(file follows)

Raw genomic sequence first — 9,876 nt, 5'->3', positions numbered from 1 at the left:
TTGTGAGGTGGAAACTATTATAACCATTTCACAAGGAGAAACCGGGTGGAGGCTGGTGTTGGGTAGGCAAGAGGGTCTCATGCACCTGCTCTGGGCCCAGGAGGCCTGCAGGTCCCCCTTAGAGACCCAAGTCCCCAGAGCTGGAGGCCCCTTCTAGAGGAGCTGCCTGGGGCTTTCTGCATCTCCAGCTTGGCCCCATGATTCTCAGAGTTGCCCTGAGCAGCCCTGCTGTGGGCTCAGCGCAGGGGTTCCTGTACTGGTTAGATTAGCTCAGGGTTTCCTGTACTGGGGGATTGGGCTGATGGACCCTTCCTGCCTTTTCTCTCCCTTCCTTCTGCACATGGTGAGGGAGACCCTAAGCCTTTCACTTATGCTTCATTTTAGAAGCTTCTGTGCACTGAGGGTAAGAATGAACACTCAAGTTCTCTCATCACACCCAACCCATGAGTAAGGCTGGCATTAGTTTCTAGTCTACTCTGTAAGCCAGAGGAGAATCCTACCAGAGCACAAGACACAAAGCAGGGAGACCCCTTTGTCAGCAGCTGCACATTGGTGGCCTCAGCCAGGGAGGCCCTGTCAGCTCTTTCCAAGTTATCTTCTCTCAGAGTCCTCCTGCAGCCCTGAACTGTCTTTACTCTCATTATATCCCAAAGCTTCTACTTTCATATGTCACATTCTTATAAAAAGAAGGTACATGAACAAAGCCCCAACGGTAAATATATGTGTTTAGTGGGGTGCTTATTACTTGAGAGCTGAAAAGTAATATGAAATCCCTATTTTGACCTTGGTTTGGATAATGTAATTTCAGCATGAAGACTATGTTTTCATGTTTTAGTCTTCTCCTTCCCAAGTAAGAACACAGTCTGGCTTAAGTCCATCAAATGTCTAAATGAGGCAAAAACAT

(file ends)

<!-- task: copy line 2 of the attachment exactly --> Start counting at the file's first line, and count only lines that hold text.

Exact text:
TTGTGAGGTGGAAACTATTATAACCATTTCACAAGGAGAAACCGGGTGGAGGCTGGTGTTGGGTAGGCAAGAGGGTCTCATGCACCTGCTCTGGGCCCAGGAGGCCTGCAGGTCCCCCTTAGAGACCCAAGTCCCCAGAGCTGGAGGCCCCTTCTAGAGGAGCTGCCTGGGGCTTTCTGCATCTCCAGCTTGGCCCCATGATTCTCAGAGTTGCCCTGAGCAGCCCTGCTGTGGGCTCAGCGCAGGGGTTCCTGTACTGGTTAGATTAGCTCAGGGTTTCCTGTACTGGGGGATTGGGCTGATGGACCCTTCCTGCCTTTTCTCTCCCTTCCTTCTGCACATGGTGAGGGAGACCCTAAGCCTTTCACTTATGCTTCATTTTAGAAGCTTCTGTGCACTGAGGGTAAGAATGAACACTCAAGTTCTCTCATCACACCCAACCCATGAGTAAGGCTGGCATTAGTTTCTAGTCTACTCTGTAAGCCAGAGGAGAATCCTACCAGAGCACAAGACACAAAGCAGGGAGACCCCTTTGTCAGCAGCTGCACATTGGTGGCCTCAGCCAGGGAGGCCCTGTCAGCTCTTTCCAAGTTATCTTCTCTCAGAGTCCTCCTGCAGCCCTGAACTGTCTTTACTCTCATTATATCCCAAAGCTTCTACTTTCATATGTCACATTCTTATAAAAAGAAGGTACATGAACAAAGCCCCAACGGTAAATATATGTGTTTAGTGGGGTGCTTATTACTTGAGAGCTGAAAAGTAATATGAAATCCCTATTTTGACCTTGGTTTGGATAATGTAATTTCAGCATGAAGACTATGTTTTCATGTTTTAGTCTTCTCCTTCCCAAGTAAGAACACAGTCTGGCTTAAGTCCATCAAATGTCTAAATGAGGCAAAAACAT